though there is no time frame for adding a
background graphic, which many competitive
In the Video section in Figure 2, you see the
I/O selectors. Input A, which is designed to be
the talking head, can be either HDMI or SDI,
while HDMI is your only option for the second input. Again, the second input is designed to come
from a computer. As you can see, you control
what’s pushed through the SDI and HDMI output ports; I found the channel preview to be the
most helpful view. On the right, you choose the
audio source and the sample rate and bitrate,
though you can only choose audio from a single
source, and there are no volume adjustments.
Figure 4 shows the two output channels: One
is configured for Ustream, the other for recording. When running a single encoder in streaming mode, you can stream at up to 16Mbps.
When running in dual mode, you can stream
at up to 8Mbps, and record at up to 10Mbps.
Matrox offers multiple presets for both recording and streaming, which you can tweak using
the advanced settings shown in the figure. All
streaming and recording are encoded using
H.264, which you can record in either an MOV
or MP4 wrapper. All recordings have a maximum length of 300 minutes.
Enter your streaming coordinates as you do
with most encoders, copying and pasting the
long server URL and stream name from your service provider, and entering your username and
password. You can also load a Wowza Streaming Engine or Adobe Flash Media Live Encoder
XML file for those services that provide them.
As with the other Monarch products, there
are some rough edges in the software. For ex-
ample, there’s no way to check if your encoder
settings actually work before trying to go live,
a feature that the venerable Flash Media Live
Encoder has provided for years. You also can’t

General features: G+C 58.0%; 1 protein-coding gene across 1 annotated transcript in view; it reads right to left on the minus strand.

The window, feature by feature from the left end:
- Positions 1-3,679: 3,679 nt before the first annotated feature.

check if the Monarch can write to your SD card
or USB hard drive without clicking over to the
We raised these issues in our October 2015
review of the Matrox Monarch HDX ( bit.ly/2d4
qrFh), which uses much of the same software.
It’s frustrating that these issues haven’t been
On the other hand, Matrox has committed
to an aggressive development program for additional features. For example, by November,
you should be able to automate operations via
a schedule in an iCal-compatible format that
you can load manually, or place in a path that
the unit can periodically retrieve. Speaking of
scheduling, via the unit’s API, you can already
auto-schedule events with third-party CDNs Ensemble Video, Presentations 2Go, and Stream-Shark. Matrox will also support Kaltura’s Open
Video Capture Standard, which will provide immediate integration with Kaltura and other programs that support the standard. Matrox also
plans a store and forward feature for uploading recorded feeds to network storage during
off hours to preserve corporate bandwidth.
Testing the Monarch
Beyond configuration testing with the Monarch, we produced a 1-hour video to test stability and sync, recording one stream and sending
the other to You Tube Live. While certainly not a
torture test by any means, Monarch performed
perfectly in these trials, and we find comfort that
the hardware has been well proven.
We also recorded a video tutorial
( bit.ly/2di4ld9) showing the configurations and options discussed herein;
that’s the screen shown in Figure 3. To
test the stream variability of the recorded video, we input the video into Bitrate Viewer, revealing the CBR
stream shown in Figure 5 on page 78.
Assuming the streaming output is as
consistent as the recorded videos,
getting Monarch streams out of the
building or over the network should
be as efficient as possible.
Overall, the Monarch LCS provides all the essential features for